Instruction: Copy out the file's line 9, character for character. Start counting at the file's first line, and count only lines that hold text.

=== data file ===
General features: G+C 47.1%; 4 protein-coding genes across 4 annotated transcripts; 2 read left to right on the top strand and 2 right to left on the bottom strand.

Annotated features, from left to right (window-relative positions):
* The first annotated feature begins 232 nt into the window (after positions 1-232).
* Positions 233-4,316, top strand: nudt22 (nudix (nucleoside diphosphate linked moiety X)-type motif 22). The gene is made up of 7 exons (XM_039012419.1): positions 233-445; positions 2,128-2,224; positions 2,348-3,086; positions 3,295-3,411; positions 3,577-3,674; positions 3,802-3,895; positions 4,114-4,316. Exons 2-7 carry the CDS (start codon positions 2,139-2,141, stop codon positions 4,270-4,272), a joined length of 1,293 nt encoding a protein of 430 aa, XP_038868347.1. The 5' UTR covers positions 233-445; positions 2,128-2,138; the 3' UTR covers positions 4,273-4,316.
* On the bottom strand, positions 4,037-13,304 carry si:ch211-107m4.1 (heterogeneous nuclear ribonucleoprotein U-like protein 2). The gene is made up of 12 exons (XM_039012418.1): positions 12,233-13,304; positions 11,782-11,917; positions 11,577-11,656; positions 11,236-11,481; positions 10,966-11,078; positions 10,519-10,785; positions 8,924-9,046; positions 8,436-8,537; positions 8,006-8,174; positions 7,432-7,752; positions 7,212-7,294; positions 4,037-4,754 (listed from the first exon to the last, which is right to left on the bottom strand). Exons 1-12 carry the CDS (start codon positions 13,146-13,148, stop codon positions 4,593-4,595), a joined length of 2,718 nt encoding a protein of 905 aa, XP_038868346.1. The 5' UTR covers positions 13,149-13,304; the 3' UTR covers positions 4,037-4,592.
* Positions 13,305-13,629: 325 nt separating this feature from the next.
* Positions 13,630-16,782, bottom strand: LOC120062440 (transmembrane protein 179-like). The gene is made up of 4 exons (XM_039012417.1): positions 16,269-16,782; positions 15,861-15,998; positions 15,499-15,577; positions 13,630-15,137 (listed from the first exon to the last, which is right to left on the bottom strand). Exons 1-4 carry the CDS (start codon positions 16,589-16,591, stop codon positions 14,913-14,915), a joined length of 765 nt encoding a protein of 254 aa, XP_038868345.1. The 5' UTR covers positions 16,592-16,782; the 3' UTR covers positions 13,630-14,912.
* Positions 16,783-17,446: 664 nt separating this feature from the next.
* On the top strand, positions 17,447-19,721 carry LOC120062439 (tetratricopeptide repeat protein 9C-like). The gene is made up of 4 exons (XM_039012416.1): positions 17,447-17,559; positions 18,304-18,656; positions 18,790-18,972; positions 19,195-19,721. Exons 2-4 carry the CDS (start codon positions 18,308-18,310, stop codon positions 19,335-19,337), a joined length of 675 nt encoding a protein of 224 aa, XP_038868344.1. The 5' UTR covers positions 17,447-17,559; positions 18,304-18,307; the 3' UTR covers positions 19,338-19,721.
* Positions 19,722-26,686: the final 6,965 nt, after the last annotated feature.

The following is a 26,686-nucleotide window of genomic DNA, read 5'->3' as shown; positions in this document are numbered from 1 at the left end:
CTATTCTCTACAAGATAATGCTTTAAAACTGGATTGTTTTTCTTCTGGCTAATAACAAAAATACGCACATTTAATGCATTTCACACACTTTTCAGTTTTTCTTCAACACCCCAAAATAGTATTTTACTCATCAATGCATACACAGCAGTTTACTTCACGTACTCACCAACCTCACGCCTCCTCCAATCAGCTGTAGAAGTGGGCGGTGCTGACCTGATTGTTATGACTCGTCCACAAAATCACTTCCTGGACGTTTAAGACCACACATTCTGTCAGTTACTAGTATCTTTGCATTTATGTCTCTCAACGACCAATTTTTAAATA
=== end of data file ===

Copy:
* On the top strand, positions 17,447-19,721 carry LOC120062439 (tetratricopeptide repeat protein 9C-like). The gene is made up of 4 exons (XM_039012416.1): positions 17,447-17,559; positions 18,304-18,656; positions 18,790-18,972; positions 19,195-19,721. Exons 2-4 carry the CDS (start codon positions 18,308-18,310, stop codon positions 19,335-19,337), a joined length of 675 nt encoding a protein of 224 aa, XP_038868344.1. The 5' UTR covers positions 17,447-17,559; positions 18,304-18,307; the 3' UTR covers positions 19,338-19,721.